Who hasn’t lived in a fool’s paradise now and again?
Trish Anderson and Susan Zwingli join the beloved tandem of Norm Brecke and Anne Rutherford for an evening of stories that examine that question in the Portland Storytellers Guild’s monthly show — “Fool’s Paradise: Tales from a Blissfully Skewed Point of View” — Saturday, April 6 at 7:30 p.m. at the Clinton Street Theater,
They will speak of famous and not-so-famous iconoclasts, relate folktales that take on new life and remind us of how foolish we can all be at times.
Anne & Norm will also provide pre-show music starting when the doors open at 7.
In 1999, Anne Rutherford got an idea for a story program for adults, rented a hall, sold tickets - and people came! Since then, she’s been a four-time winner of Northwest Folklife’s Liars Contest, Teller in Residence at the International Storytelling Center in Tennessee (2016) and was a featured teller at the National Storytelling Festival (2018). Her CD, “The Habit of Joy” is a Storytelling World Award winner (2015). Besides telling in festivals, Anne enjoys working as a teaching artist in schools, telling at libraries, and writing new stories. Anne’s warm, flexible performance style entertains audiences with smart, genuine fun. www.annerutherford.com
Norm Brecke loves a good story. Before becoming a full-time professional storyteller, he was an award-winning teacher who told stories daily in his classroom and taught storytelling skills to students after school. Norm has told stories from Oregon to South Carolina, LA to BC. He’s been a featured teller at the Powellswood (2012), Art of the Story (2017), and Stone Soup (2018) Storytelling Festivals. Norm is proud to have narrated for the Seattle Symphony (2012), and performed at the Seattle Art Museum (2014), and the National Storytelling Summit (2017 & 2018). Norm tells traditional stories, personal narratives, historical tales, and stories in song. www.normbrecke.com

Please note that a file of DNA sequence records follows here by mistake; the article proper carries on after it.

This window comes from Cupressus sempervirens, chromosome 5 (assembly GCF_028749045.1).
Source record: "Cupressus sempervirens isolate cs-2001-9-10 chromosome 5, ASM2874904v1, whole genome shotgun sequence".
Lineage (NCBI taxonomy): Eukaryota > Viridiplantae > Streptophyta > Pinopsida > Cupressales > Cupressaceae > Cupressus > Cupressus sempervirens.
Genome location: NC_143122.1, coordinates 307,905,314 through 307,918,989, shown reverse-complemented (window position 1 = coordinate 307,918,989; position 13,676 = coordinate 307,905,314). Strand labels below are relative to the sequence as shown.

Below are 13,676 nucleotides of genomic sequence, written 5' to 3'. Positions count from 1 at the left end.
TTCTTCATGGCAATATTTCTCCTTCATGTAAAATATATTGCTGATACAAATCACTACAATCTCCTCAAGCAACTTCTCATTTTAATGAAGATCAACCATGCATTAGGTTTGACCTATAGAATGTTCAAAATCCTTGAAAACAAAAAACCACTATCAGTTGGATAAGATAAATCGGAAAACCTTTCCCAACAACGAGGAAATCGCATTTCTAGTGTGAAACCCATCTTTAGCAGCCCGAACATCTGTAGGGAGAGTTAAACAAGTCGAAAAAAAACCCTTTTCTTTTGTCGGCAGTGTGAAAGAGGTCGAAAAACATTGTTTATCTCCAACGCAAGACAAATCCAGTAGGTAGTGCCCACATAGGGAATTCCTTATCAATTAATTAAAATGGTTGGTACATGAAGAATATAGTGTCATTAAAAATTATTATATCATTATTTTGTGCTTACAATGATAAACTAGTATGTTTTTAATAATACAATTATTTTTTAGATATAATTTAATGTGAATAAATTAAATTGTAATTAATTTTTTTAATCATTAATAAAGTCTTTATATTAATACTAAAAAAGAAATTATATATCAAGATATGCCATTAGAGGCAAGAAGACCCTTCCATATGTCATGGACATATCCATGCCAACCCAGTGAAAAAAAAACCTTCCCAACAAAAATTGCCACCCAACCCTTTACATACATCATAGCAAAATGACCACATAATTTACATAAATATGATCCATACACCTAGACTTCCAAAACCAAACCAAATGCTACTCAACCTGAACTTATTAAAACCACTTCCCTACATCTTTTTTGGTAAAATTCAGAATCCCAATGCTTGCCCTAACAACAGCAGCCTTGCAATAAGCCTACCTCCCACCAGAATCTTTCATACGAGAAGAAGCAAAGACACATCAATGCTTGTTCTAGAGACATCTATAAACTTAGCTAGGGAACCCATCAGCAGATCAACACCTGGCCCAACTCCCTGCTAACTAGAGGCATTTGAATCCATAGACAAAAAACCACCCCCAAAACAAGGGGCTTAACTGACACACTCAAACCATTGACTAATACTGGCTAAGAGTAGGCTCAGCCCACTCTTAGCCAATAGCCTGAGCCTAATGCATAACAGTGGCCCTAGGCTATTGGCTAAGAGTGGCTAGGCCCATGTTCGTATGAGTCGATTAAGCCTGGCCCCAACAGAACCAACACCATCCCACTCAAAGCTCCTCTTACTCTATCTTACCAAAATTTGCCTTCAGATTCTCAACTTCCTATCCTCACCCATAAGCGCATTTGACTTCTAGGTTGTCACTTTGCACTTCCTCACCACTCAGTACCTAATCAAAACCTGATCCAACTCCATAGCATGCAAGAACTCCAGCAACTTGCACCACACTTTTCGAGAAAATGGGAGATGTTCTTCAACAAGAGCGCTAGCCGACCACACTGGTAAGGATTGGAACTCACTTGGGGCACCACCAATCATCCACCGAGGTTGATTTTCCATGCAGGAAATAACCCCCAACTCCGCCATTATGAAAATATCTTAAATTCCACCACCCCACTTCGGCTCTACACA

Trish Anderson started telling stories in 2017 to help take the edge off one particular episode in her past and to get her arms around something that didn’t fit neatly into all the other life experience categories. Well, it worked. And she discovered that stories could resonate far beyond just making you laugh. “Like any good art, stories can distract us from our daily heap of sorrow,” she says, “and sometimes even give hope and healing. In real life, Trish sorts and organizes words, ideas, images and objects as a technical writer and illustrator.
Susan Zwingli grew up hearing stories told around her grandparent’s fireplace during cold Midwestern winters. Over the last 10 years, Susan has used storytelling in academic, business, and pastoral environments as an instructor, marketing manager, and volunteer chaplain. Susan joined PSG in 2017 as a general member, attending story swaps and guild classes. She became a board member and performer in 2018, and she will be facilitating a guild workshop in May 11t on the element of improvisation in storytelling. Details are on the Guild website, http://www.portlandstorytellers.org